Location: Peanut Research
Title: Identification and Analysis of Viral Sequences in Peanut (Arachis hypogaea L.) Expressed Sequence Tags from Peanut Authors
Submitted to: American Phytopathological Society
Publication Type: Other
Publication Acceptance Date: June 26, 2008
Publication Date: N/A
Interpretive Summary: NOT REQUIRED.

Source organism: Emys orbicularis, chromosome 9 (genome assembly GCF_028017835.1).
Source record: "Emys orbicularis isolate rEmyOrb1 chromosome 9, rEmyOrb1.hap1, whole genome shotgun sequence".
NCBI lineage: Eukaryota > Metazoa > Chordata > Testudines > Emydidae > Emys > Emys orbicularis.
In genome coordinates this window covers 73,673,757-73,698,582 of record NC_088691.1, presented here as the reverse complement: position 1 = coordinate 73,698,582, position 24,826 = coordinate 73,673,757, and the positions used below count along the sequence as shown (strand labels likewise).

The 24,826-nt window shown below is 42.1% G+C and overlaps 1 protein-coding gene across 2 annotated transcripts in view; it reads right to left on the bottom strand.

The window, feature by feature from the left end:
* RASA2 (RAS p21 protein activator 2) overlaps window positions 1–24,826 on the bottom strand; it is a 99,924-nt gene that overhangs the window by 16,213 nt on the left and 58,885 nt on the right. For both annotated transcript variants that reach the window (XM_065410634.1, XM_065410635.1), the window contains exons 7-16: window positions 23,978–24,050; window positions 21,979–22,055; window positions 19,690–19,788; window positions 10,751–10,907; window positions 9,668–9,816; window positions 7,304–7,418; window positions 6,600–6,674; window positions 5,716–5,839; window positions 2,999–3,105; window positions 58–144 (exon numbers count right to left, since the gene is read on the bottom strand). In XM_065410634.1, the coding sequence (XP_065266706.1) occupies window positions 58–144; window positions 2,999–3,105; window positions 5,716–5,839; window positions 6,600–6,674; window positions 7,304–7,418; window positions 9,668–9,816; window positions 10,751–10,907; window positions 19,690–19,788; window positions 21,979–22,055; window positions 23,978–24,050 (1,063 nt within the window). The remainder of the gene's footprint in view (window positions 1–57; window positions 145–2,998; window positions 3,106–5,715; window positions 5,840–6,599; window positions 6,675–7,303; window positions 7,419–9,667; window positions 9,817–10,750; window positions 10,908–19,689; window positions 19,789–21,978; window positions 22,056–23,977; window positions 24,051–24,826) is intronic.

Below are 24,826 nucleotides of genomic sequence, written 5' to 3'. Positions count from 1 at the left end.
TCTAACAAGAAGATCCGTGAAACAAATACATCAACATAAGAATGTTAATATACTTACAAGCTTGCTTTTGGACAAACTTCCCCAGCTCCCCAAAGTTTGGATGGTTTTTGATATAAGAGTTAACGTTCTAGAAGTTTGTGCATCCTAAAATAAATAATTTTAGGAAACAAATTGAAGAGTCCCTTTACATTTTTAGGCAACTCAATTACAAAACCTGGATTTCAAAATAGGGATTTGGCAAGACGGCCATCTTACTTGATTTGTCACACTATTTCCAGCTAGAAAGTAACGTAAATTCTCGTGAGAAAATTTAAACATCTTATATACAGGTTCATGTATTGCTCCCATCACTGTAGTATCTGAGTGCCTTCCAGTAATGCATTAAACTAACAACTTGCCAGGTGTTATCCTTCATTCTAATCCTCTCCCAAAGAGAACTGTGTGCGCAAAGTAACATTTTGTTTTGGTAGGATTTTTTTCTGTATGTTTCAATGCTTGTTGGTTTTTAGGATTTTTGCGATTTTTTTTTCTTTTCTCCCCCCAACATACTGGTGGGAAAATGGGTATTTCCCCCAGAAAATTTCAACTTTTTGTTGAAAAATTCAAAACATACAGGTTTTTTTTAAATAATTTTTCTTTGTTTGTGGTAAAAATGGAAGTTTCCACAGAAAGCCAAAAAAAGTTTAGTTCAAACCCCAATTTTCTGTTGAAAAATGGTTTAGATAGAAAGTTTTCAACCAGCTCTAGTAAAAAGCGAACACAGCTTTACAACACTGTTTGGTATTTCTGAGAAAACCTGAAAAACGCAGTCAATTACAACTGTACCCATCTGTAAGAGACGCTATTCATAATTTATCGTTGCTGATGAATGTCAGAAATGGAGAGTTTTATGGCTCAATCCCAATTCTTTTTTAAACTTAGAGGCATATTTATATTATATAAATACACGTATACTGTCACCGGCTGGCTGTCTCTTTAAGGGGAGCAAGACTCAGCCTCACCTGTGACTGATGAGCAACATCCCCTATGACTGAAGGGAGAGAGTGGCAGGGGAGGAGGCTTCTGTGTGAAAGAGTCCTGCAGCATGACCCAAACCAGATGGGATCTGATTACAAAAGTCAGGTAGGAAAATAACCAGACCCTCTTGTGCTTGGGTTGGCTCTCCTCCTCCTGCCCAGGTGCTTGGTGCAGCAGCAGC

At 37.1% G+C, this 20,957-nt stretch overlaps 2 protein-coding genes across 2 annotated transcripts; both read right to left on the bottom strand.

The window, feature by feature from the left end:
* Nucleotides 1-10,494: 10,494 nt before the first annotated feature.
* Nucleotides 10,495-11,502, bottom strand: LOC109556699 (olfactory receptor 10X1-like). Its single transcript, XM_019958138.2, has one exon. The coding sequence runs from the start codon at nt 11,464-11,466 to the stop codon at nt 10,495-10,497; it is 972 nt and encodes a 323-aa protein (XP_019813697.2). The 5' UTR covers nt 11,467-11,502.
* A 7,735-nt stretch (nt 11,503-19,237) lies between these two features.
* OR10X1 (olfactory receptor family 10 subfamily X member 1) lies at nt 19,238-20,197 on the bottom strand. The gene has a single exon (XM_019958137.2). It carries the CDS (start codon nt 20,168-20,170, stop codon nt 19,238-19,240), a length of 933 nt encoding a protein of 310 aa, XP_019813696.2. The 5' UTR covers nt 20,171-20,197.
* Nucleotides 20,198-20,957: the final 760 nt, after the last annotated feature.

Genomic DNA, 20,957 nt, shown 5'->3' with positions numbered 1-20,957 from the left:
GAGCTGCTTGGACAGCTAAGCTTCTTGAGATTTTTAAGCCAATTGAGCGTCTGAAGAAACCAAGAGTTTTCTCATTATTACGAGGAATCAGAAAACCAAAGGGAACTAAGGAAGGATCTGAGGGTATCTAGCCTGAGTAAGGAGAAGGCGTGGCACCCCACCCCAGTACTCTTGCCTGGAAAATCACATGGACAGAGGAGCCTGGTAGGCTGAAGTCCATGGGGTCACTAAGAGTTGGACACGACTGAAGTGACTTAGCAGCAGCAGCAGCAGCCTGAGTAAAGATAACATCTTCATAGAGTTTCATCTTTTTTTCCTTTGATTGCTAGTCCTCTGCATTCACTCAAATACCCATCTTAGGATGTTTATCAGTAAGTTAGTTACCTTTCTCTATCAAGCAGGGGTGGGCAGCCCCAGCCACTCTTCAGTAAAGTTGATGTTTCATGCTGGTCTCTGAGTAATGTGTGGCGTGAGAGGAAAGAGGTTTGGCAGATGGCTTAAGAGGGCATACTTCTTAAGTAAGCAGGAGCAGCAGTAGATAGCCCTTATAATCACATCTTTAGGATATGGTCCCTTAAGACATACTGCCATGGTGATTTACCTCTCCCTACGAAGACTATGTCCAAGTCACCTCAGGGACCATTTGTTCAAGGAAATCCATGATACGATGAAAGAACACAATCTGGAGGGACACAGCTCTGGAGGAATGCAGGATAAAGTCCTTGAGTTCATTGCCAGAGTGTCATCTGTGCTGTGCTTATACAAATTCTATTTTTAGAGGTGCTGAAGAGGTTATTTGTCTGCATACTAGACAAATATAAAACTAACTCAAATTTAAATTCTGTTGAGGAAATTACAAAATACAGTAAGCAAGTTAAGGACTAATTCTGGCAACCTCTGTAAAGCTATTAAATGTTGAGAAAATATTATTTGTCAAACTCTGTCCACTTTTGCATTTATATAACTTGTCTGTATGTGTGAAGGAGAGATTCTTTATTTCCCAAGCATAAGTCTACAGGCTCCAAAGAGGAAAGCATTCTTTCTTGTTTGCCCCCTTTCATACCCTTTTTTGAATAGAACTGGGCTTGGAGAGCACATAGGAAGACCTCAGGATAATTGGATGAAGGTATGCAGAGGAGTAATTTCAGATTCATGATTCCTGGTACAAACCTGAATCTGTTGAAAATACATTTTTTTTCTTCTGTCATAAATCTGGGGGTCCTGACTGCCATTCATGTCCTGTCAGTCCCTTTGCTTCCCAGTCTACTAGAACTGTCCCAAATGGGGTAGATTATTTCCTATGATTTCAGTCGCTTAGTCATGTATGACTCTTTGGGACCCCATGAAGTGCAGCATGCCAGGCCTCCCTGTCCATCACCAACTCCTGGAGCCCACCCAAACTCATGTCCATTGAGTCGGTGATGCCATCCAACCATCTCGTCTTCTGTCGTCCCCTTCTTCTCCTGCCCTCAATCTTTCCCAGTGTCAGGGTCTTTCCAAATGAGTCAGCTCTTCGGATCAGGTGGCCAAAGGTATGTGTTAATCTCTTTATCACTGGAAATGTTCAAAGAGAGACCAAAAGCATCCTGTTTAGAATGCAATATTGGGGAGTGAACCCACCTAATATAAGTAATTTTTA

Technical Abstract: Crop plants grown in the field have been naturally infected with different viruses resulting in economic yield loss. In peanut, a virus such as Tomato spotted wilt Tospovirus (TSWV), causes plant disease in major production area such as Southeastern United States. The objectives of this study were to investigate peanut sequences of expressed sequence tags (ESTs) for viral nucleotide sequences, to identify possible new viruses, and to develop control strategies of potential viral diseases. We have sequenced a total of 44,064 clones from 10 peanut cDNA libraries, derived from developing seeds at three reproduction stages (R5, R6 and R7) and from leaf tissues of a resistant and a susceptible cultivated peanuts, ‘‘Tifrunner’’ (a runner type, resistant to TSWV) and ‘‘GT-C20’’ (a Spanish type, susceptible to TSWV). We investigated the extent of viral sequences in these peanut ESTs and detected the sequences of Peanut mottle virus (PMV), Peanut stripe virus (PStV), Tomato spotted wilt virus (TSWV), and a potential Tobamovirus. A total of 942 sequences were identified matching viral sequences in the GenBank to PMV (606), PStV (330), and TSWV (6). We identified one peanut sequence with homologue to a pea (Pisum sativum) plant-specific Potyvirus VPg-interacting protein (PVIP) and two tobamovirus related plant proteins, a tobamovirus multiplication protein 3 (TOM3) and a Tobacco mosaic virus (TMV) helicase domain-binding protein, with homologues to Arabidopsis thaliana. These host proteins are essential for viral multiplication and movement from cell to cell in host plants. The presence of tobamovirus plant-responsive proteins suggests that peanut may be a host for tobamovirus. Further study of peanut putative PVIP, TOM3 and TMV helicase domain-binding proteins will enable the development of new control strategies.